Comments

  1. I left a comment in previous article, this article clarifies my questions, Thanks Vishal. I don’t know about marriage but sounds like a tough deal.
    You have a very nice exit strategy except the 10th point. For a planned life, we are anyway suppose to set aside an amount for emergencies, take a term plan, health insurance etc. So, emergency is something we should be prepared for, before investing money. Emergency fund could be in the form of liquid funds, bonds or deposits that could be redeemed.
    I did not had an exit strategy until I lost money in the 2008 crash. The way I have planned now is that my portfolio consists 2 types of stocks. One that I will hold on forever (consists of high dividend yield, continuously growing businesses) unless something changes fundamentally, others that I will sell it when the market, sector and company becomes way expensive than what it should actually be. I would be interested to enter again provided they are below their intrinsic value.

    • Hi Mansoor, thanks for your feedback! Just a clarification – with regard to point #10, this money is something that I may need over and above the emergency fund (which is anyways around 6-8 months of my monthly household expenditure).

  2. RichFellow says:

    I think it’s wise to invest 10,000 each in best 200 companies over a period of time and forget. Think 10,000 each as your sunk cost and forget.
    Even if two or three companies clicks in my portfolio out of 200 i will be a richperson.
    When i say 200 companies, i mean invest in companies whose products we use(fevicol-pidililite, colgate, gillete, lux-hul, aasirvaad aata-itc, paracetomal-gsk pharma, kids books-navneet, titan etc).
    The only expenditure we have to incure to find good investments opportunities is few litres of petrol. Full ur tank go for a ride look at most happening brands (exide, hero honda, sintex, maruti, mahindra, ashok leyland, niit, bajaj electronics, voltas, blues star, havells,) etc.
    I missed two great opportunities once i visited gitanjali showroom (having nakshatra, gilli brands)with my wife in a mall i added gitanjali gems to my watch list at rupees 40(now 370) and one day when i saw my friend smoking charms cigar i added vst inds to my watch list at 450(now 1425).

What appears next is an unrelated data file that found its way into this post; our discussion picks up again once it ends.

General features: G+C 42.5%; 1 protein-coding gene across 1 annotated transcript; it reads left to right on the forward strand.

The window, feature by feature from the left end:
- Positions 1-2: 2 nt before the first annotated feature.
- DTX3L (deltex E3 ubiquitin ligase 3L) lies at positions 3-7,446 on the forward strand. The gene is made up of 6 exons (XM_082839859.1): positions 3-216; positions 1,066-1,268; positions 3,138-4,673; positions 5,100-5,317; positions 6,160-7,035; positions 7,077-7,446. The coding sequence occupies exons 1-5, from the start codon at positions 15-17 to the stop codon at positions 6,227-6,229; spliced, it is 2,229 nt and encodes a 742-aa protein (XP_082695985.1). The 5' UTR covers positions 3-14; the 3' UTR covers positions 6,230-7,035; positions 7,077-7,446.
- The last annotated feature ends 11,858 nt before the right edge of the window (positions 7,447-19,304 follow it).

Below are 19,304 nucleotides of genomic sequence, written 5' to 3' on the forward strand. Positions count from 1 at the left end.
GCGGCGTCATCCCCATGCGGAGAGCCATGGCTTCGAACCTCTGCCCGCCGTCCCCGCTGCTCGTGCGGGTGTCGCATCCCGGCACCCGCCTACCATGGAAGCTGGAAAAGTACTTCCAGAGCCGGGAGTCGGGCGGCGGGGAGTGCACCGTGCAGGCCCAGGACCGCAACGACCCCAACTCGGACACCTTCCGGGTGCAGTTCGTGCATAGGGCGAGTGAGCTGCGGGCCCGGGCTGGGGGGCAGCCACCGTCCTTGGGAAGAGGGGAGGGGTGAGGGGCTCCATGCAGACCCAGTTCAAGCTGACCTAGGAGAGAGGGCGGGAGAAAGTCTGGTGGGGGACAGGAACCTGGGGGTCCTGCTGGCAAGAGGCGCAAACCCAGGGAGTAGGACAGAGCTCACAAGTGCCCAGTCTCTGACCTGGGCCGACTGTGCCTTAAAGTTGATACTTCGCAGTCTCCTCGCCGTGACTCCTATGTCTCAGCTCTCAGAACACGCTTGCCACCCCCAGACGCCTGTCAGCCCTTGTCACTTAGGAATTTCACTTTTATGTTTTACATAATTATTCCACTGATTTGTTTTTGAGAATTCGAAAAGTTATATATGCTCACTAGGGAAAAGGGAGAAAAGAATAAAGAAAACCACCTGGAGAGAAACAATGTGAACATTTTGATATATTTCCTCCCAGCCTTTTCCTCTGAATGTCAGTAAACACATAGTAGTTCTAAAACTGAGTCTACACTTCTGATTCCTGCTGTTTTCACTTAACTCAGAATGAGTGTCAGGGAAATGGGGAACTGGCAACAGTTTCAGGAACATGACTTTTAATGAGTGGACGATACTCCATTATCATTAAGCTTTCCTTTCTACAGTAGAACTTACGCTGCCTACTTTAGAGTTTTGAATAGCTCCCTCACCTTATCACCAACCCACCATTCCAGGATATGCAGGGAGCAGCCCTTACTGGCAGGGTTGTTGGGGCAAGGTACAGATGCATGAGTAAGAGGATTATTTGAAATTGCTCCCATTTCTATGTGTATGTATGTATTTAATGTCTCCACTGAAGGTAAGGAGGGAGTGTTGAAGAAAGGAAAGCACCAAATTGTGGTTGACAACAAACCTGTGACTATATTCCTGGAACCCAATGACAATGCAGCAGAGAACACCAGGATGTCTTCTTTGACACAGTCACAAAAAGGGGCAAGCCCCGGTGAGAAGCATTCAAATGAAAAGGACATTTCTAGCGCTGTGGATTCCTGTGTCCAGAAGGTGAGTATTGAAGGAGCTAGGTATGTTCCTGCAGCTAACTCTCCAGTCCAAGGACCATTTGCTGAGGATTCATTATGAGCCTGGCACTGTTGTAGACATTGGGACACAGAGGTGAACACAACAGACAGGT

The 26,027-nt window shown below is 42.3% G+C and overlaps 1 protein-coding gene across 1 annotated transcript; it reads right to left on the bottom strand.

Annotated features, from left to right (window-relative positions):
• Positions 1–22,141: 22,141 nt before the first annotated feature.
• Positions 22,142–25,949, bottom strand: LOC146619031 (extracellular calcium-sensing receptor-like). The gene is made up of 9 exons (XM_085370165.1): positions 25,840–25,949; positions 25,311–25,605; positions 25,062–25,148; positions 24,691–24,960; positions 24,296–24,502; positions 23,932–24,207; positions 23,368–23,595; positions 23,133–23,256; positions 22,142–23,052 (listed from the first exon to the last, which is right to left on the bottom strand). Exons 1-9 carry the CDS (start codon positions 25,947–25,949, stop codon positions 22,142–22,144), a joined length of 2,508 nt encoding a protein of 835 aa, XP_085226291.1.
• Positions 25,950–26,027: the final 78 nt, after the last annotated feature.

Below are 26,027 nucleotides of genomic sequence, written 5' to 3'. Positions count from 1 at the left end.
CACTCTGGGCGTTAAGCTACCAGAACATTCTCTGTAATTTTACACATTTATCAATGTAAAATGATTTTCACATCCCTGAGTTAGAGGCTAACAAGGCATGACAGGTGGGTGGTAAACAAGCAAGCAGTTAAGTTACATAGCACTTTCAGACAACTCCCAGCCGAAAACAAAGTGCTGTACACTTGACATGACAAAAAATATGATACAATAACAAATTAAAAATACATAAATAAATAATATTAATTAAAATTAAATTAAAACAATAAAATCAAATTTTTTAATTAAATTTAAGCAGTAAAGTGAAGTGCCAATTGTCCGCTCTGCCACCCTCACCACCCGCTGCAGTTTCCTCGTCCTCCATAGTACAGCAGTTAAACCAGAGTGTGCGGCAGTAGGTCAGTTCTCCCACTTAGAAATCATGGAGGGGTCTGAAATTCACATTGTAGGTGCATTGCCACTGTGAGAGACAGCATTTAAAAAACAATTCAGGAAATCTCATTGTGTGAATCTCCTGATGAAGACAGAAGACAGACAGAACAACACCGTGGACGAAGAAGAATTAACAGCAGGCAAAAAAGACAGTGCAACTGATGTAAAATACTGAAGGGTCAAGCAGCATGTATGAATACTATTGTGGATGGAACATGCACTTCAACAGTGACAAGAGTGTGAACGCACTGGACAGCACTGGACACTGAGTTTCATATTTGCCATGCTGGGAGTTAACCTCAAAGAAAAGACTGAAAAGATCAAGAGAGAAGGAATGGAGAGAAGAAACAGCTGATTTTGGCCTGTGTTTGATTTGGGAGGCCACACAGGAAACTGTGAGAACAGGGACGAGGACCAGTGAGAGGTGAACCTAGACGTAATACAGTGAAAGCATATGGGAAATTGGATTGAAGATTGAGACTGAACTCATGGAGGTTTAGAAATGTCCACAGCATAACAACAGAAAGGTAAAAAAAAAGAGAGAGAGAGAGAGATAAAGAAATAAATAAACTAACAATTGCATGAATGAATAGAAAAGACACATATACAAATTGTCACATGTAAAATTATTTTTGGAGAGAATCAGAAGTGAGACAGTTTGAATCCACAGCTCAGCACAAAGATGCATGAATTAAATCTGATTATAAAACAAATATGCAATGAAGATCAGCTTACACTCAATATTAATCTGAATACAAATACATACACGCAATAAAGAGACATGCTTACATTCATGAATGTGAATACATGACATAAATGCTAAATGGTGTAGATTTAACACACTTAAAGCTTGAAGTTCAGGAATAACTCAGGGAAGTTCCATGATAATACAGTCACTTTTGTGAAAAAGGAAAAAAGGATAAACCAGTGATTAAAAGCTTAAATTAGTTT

What is the guarantee that the financial statements which we are reading are true and fair?(eg-satyam).
    Financial statements may lie but the taste of products and brands would never lie, it’s completely reliable.
    What do u think Vishal?

    • Hi RichFellow, hope your wife is doing fine now. Yes, the approach you’ve suggested for searching good companies (looking around for companies selling products we love) is what I believe is a great approach. Though I’m not sure if I’ll buy any of these companies at ‘any’ price. Having a watch list is also a good point you’ve mentioned here.

  3. RichFellow says:

    My wife is doing better-Thanks for the concern Vishal.

  4. Hi Vishal

    I am always confused when making a decision to sell companies which has promising long term growth with strong fundamentals (e.g. Infosys, ITC). If we had purchased the stock below its intrinsic value and if the stock price move up above its intrinsic value within a short span of time, do we hold such stocks or better to sell it (referring to point no.2 of your checklist) ……

Trackbacks